Traffic Safety Laws in Wyoming

Seat Belts

With few exceptions, everyone riding in a vehicle and older must wear a seat belt. Passengers who are 9 years old and under must be in a child restraint safety seat.

It's up to the driver to ensure all passengers follow this rule.

The only exceptions:

  • U.S. postal employees when acting as mail carriers
  • Anyone with a doctor's note excusing them from wearing a seat belt
  • Anyone unable to obey the law due to all seat belts being in use
  • Anyone riding in a vehicle that isn't required to have seat belts

Child Car Seat Laws

Children must be properly restrained whether in a rear-facing, forward-facing, or booster seat. Depending on the age, weight and height of your child, you will have different requirements. Generally children 8 years old and younger must be in a child seat in the back of the car.

For information on Wyoming child restraints, see the National Highway Traffic Safety Administration guidelines.

Before you purchase a child car seat, be sure to read our articles on How to Install a Child Safety Seat and How to Buy a Child Safety Seat.

Electronic Device and Texting

In Wyoming, texting on your cell phone or any electronic device is banned for all drivers, regardless of age or driving experience.

If you are a new driver, you are also banned from any use of a cell phone or electronic device, even if you are using a hands-free device. For more information on electronic device usage while driving, contact the Wyoming Department of Transportation.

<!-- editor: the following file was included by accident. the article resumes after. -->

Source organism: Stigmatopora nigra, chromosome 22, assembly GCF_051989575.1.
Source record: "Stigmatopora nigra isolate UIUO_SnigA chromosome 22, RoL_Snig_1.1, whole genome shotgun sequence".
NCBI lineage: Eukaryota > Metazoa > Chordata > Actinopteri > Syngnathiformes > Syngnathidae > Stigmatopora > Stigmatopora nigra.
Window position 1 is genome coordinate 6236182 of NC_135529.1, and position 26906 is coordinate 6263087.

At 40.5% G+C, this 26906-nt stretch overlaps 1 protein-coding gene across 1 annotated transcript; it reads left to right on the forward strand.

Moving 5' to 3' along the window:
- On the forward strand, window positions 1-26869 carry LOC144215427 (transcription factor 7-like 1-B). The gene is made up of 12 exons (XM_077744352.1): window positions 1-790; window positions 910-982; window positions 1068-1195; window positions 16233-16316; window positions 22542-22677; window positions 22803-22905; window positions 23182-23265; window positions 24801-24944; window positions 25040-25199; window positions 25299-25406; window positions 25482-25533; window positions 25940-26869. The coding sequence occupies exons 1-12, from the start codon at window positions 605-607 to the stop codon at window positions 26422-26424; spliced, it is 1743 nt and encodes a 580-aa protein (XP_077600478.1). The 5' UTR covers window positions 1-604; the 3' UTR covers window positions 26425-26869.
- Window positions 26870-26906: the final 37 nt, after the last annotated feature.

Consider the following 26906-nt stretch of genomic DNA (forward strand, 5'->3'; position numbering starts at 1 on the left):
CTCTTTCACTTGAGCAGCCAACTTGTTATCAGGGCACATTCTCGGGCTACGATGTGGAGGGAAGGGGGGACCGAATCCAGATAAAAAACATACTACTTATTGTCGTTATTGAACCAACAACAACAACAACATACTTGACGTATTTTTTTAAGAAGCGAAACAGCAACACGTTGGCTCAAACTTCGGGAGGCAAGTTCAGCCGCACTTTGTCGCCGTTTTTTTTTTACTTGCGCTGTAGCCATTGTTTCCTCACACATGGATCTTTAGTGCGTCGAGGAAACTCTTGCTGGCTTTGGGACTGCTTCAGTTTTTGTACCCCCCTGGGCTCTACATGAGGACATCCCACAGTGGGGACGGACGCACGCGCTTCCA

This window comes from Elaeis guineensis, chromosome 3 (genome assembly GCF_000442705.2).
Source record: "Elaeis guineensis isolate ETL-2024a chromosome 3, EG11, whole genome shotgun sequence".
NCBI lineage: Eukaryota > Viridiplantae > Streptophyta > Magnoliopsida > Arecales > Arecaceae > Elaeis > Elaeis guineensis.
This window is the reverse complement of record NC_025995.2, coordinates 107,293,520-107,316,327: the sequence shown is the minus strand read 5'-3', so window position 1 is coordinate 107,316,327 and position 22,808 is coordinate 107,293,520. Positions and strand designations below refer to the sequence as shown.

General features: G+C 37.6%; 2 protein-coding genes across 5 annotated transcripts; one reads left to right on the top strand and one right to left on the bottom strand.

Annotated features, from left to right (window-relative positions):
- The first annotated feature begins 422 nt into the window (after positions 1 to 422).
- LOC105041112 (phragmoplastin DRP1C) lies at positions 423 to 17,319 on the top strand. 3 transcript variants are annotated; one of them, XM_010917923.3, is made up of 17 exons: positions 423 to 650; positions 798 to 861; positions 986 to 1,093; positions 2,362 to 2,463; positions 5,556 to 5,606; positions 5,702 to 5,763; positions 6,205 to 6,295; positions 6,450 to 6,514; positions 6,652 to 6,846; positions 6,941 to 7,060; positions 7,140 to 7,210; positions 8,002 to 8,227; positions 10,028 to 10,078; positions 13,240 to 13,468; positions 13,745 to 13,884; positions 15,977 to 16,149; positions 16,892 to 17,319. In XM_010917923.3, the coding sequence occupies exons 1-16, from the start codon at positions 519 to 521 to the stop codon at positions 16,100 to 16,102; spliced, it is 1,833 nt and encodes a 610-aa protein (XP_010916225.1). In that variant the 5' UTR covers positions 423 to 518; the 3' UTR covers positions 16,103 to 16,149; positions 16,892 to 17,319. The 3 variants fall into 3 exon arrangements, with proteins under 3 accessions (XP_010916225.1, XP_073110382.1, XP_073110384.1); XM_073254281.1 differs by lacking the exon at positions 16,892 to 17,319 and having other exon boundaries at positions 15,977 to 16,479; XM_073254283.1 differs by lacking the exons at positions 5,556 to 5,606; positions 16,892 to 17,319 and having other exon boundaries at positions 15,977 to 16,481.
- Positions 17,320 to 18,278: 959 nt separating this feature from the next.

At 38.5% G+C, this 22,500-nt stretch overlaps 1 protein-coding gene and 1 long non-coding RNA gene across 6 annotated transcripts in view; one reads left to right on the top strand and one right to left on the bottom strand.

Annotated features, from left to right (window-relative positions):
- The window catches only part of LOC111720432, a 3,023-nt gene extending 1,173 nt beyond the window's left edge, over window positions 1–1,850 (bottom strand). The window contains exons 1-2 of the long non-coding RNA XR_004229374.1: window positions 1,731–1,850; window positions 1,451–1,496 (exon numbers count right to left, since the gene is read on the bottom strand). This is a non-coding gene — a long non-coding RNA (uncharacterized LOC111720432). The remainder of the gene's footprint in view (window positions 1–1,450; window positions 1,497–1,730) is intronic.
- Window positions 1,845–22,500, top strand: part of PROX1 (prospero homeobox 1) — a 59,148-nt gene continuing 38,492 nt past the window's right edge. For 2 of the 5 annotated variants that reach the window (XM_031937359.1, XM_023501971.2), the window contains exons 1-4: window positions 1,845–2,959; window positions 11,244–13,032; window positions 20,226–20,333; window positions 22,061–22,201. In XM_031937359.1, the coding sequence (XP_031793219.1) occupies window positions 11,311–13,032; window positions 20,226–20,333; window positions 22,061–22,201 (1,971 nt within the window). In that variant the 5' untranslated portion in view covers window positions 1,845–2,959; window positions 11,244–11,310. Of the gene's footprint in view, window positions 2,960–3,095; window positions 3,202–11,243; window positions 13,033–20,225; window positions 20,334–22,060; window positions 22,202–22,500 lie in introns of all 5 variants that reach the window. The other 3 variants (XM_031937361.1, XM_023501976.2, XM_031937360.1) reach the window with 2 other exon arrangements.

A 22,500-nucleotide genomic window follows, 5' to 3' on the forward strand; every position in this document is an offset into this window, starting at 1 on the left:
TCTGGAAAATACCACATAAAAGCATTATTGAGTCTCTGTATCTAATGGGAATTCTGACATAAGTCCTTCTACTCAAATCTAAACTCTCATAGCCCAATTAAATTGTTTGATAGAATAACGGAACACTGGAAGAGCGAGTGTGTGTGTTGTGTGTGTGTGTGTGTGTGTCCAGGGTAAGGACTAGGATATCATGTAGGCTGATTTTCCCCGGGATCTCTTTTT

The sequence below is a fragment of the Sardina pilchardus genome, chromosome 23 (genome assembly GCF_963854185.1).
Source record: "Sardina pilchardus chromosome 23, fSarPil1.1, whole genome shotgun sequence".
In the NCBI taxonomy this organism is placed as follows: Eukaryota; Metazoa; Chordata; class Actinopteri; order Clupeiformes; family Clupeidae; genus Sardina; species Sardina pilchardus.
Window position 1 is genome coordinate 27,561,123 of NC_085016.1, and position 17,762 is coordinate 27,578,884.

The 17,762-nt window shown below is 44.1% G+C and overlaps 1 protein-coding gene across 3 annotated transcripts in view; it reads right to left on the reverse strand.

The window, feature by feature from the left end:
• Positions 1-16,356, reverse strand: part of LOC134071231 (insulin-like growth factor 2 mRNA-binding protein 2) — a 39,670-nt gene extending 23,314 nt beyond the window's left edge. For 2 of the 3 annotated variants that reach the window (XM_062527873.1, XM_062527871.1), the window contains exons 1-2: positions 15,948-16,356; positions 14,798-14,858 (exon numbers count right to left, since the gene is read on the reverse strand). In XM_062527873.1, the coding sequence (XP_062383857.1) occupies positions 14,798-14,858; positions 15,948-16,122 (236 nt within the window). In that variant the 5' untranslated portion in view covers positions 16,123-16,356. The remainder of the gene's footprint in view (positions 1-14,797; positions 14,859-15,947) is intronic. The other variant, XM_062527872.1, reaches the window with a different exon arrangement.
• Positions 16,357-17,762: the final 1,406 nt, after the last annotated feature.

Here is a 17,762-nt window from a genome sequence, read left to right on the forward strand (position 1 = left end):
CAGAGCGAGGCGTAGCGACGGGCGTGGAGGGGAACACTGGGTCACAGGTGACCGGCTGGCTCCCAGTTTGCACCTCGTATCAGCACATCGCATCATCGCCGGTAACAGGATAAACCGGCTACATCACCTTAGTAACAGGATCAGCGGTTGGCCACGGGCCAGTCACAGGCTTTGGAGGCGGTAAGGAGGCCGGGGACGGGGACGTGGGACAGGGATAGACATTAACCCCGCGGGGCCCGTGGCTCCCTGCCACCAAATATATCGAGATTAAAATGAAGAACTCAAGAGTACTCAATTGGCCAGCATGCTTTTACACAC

Minors must wear an approved helmet when operating or riding a motorcycle.

Unsafe Drivers

To report possible drunk or other unsafe drivers, or other types of highway emergencies, call the Wyoming Highway Patrol at (800) 442-9090.

Call 911 or your local police department for non-highway emergency situations.

Unattended Children

While Wyoming doesn't have any statewide laws specifically addressing the issue of leaving children unattended in a vehicle, the state considers it to be child endangerment for a caregiver to knowingly or with criminal neglect violate their duty of care, protection, and support of a child's life or health.

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